Reach Bickley at Listen to Bickley & Marotta weekdays from 10 a.m. – 2 p.m. on 98.7 FM Arizona’s Sports Station.

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Dan Bickley bio
Dan Bickley is the most influential sports media member in Arizona sports history, having spent over 20 years as the award-winning lead sports columnist for The Arizona Republic and and almost two decades as a Valley sports radio talk show host. In spring 2018, Bickley made the decision to leave the newspaper to join the Arizona Sports team as host of the entertaining and informative midday show Bickley and Marotta, as well as bring his opinionated and provocative column exclusively to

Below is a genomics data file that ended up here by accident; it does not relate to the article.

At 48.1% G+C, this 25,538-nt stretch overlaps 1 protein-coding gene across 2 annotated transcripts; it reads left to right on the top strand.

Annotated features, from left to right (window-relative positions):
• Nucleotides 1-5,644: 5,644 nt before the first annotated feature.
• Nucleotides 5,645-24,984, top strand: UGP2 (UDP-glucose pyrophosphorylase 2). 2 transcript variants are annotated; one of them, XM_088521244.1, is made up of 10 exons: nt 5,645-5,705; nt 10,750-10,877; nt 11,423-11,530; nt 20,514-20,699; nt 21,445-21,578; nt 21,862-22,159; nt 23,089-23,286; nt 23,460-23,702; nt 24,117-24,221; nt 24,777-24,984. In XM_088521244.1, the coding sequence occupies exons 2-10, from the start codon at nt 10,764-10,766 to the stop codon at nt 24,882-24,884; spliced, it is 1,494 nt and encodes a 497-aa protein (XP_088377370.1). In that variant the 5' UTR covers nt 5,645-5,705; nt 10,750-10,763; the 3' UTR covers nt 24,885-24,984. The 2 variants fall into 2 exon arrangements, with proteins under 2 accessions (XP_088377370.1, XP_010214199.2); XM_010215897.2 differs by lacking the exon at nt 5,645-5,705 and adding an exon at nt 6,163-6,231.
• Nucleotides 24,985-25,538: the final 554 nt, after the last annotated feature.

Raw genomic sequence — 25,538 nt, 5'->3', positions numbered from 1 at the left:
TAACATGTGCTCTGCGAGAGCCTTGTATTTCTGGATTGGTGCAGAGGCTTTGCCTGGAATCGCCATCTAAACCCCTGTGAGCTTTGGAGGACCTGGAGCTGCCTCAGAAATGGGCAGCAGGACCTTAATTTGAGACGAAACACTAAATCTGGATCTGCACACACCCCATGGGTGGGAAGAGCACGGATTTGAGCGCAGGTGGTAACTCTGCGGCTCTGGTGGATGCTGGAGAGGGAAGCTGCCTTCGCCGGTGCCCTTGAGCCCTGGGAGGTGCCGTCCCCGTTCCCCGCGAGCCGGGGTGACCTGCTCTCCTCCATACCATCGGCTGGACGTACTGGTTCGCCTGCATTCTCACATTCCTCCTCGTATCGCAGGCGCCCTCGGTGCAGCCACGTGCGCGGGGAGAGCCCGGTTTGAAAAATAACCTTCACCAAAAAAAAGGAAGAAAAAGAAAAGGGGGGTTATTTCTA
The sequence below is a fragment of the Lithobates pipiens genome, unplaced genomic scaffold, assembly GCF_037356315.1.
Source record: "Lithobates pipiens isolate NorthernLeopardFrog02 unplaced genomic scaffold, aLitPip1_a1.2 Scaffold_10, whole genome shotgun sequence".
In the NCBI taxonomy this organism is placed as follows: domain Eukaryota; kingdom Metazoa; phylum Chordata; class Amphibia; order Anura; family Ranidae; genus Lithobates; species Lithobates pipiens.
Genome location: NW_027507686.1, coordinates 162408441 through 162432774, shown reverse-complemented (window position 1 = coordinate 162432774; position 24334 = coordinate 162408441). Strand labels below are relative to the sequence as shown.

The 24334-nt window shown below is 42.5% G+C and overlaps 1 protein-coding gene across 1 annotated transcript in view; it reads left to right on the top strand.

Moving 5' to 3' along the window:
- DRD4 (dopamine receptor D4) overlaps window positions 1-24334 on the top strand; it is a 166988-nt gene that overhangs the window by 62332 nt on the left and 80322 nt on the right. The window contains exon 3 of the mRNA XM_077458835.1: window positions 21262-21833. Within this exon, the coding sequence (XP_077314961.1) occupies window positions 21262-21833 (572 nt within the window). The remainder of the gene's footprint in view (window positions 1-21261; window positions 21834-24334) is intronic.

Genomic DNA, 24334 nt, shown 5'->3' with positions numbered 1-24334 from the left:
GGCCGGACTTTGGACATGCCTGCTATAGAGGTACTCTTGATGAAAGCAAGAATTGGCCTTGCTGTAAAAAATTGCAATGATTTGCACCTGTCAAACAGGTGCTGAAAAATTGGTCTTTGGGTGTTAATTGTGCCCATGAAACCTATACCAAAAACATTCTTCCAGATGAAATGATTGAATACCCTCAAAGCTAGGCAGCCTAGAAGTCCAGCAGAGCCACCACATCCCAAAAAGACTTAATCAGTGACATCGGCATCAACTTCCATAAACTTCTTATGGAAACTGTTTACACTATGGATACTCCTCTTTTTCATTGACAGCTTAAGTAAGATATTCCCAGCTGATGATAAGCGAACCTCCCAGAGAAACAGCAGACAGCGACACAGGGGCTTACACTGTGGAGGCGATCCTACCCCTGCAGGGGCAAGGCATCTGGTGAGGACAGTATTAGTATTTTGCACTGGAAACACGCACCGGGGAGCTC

Bickley’s journalism career began in his hometown of Chicago, where he was part of a star-studded staff at the Chicago Sun-Times. He chronicled Michael Jordan’s six NBA championships; covered the Olympics in eight different countries and attended 14 Super Bowls; spent three weeks in an Indianapolis courthouse writing about Mike Tyson’s rape trial; and once left his laptop in an Edmonton bar after the Blackhawks reached the Stanley Cup Finals.
He has won multiple awards, written two books, formed a rock band, fathered three children, and once turned down an offer to work at the New York Times.  His passions include sports, music, the alphabet, good beer and great radio. After joining Arizona Sports 98.7 FM, he couldn’t be happier